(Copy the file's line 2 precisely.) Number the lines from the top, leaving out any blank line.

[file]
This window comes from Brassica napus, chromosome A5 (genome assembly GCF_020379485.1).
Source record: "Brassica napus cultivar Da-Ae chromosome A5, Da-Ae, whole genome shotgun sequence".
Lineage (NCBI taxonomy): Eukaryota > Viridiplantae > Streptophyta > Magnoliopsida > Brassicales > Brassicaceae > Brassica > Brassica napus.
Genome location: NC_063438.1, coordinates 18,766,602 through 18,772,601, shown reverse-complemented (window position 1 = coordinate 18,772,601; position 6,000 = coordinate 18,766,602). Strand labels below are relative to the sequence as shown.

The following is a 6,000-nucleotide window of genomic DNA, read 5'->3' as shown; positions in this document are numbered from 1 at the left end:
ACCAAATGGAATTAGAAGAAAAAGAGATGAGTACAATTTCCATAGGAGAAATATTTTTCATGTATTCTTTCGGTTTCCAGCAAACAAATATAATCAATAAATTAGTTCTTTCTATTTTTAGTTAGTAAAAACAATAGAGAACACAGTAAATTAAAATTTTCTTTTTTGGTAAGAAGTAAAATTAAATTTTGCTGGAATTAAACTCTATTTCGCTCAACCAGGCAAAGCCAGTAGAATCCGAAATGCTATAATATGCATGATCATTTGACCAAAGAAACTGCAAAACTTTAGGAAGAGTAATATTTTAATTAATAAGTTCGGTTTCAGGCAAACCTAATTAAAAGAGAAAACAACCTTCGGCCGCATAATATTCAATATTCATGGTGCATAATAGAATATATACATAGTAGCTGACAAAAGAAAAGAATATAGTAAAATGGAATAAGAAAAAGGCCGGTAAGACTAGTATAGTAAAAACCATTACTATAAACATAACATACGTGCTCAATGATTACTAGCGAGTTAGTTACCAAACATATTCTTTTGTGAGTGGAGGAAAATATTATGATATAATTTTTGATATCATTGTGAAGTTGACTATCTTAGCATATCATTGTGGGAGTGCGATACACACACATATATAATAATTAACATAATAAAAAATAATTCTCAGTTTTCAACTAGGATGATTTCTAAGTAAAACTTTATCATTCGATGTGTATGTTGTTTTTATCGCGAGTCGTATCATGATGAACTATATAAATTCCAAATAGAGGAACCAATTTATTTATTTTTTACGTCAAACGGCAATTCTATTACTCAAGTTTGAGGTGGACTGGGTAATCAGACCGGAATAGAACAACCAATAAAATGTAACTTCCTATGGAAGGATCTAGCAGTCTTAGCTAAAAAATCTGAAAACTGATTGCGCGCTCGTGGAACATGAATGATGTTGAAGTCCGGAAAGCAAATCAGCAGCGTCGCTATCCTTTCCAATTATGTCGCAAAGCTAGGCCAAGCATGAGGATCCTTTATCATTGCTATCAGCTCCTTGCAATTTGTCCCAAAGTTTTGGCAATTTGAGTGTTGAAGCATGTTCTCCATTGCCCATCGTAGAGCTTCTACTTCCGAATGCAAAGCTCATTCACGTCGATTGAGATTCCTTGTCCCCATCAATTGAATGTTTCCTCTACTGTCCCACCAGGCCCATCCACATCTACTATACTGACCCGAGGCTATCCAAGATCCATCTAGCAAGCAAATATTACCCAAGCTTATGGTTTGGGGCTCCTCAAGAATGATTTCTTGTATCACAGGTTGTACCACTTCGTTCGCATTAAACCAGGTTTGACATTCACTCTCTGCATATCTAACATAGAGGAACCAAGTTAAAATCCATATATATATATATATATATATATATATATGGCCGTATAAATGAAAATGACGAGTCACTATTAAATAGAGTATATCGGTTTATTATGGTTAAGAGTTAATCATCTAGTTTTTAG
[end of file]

Source record: "Brassica napus cultivar Da-Ae chromosome A5, Da-Ae, whole genome shotgun sequence".